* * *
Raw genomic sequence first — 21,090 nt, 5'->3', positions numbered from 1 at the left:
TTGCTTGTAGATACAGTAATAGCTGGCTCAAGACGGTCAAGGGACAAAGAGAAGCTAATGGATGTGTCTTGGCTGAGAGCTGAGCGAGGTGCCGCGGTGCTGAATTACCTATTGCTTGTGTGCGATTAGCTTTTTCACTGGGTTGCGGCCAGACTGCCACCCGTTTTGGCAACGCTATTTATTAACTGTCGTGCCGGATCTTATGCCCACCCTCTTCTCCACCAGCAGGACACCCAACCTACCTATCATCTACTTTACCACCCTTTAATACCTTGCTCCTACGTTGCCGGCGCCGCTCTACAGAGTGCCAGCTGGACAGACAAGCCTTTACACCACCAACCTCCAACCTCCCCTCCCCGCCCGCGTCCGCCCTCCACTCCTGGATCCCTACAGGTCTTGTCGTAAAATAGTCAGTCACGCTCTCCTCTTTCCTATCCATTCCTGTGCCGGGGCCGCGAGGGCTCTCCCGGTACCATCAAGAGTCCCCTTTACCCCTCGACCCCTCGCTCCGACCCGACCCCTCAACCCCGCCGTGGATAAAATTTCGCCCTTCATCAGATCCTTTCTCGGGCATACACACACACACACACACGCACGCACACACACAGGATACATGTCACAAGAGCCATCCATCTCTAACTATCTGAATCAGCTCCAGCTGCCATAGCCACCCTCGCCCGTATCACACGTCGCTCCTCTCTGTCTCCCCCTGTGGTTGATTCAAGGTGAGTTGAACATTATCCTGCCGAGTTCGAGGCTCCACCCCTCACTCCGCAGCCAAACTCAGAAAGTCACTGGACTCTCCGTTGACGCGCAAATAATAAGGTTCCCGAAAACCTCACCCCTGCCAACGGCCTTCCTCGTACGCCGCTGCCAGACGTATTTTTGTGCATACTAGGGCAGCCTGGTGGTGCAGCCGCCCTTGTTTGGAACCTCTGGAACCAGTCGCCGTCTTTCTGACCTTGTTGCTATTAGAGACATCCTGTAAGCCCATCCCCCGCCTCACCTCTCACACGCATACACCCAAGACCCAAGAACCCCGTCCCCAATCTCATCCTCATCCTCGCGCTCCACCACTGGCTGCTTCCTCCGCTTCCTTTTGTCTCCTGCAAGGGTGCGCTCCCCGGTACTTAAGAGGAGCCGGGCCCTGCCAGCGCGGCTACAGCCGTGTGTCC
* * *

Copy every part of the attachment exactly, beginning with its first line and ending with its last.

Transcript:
Raw genomic sequence first — 21,090 nt, 5'->3', positions numbered from 1 at the left:
TTGCTTGTAGATACAGTAATAGCTGGCTCAAGACGGTCAAGGGACAAAGAGAAGCTAATGGATGTGTCTTGGCTGAGAGCTGAGCGAGGTGCCGCGGTGCTGAATTACCTATTGCTTGTGTGCGATTAGCTTTTTCACTGGGTTGCGGCCAGACTGCCACCCGTTTTGGCAACGCTATTTATTAACTGTCGTGCCGGATCTTATGCCCACCCTCTTCTCCACCAGCAGGACACCCAACCTACCTATCATCTACTTTACCACCCTTTAATACCTTGCTCCTACGTTGCCGGCGCCGCTCTACAGAGTGCCAGCTGGACAGACAAGCCTTTACACCACCAACCTCCAACCTCCCCTCCCCGCCCGCGTCCGCCCTCCACTCCTGGATCCCTACAGGTCTTGTCGTAAAATAGTCAGTCACGCTCTCCTCTTTCCTATCCATTCCTGTGCCGGGGCCGCGAGGGCTCTCCCGGTACCATCAAGAGTCCCCTTTACCCCTCGACCCCTCGCTCCGACCCGACCCCTCAACCCCGCCGTGGATAAAATTTCGCCCTTCATCAGATCCTTTCTCGGGCATACACACACACACACACACGCACGCACACACACAGGATACATGTCACAAGAGCCATCCATCTCTAACTATCTGAATCAGCTCCAGCTGCCATAGCCACCCTCGCCCGTATCACACGTCGCTCCTCTCTGTCTCCCCCTGTGGTTGATTCAAGGTGAGTTGAACATTATCCTGCCGAGTTCGAGGCTCCACCCCTCACTCCGCAGCCAAACTCAGAAAGTCACTGGACTCTCCGTTGACGCGCAAATAATAAGGTTCCCGAAAACCTCACCCCTGCCAACGGCCTTCCTCGTACGCCGCTGCCAGACGTATTTTTGTGCATACTAGGGCAGCCTGGTGGTGCAGCCGCCCTTGTTTGGAACCTCTGGAACCAGTCGCCGTCTTTCTGACCTTGTTGCTATTAGAGACATCCTGTAAGCCCATCCCCCGCCTCACCTCTCACACGCATACACCCAAGACCCAAGAACCCCGTCCCCAATCTCATCCTCATCCTCGCGCTCCACCACTGGCTGCTTCCTCCGCTTCCTTTTGTCTCCTGCAAGGGTGCGCTCCCCGGTACTTAAGAGGAGCCGGGCCCTGCCAGCGCGGCTACAGCCGTGTGTCC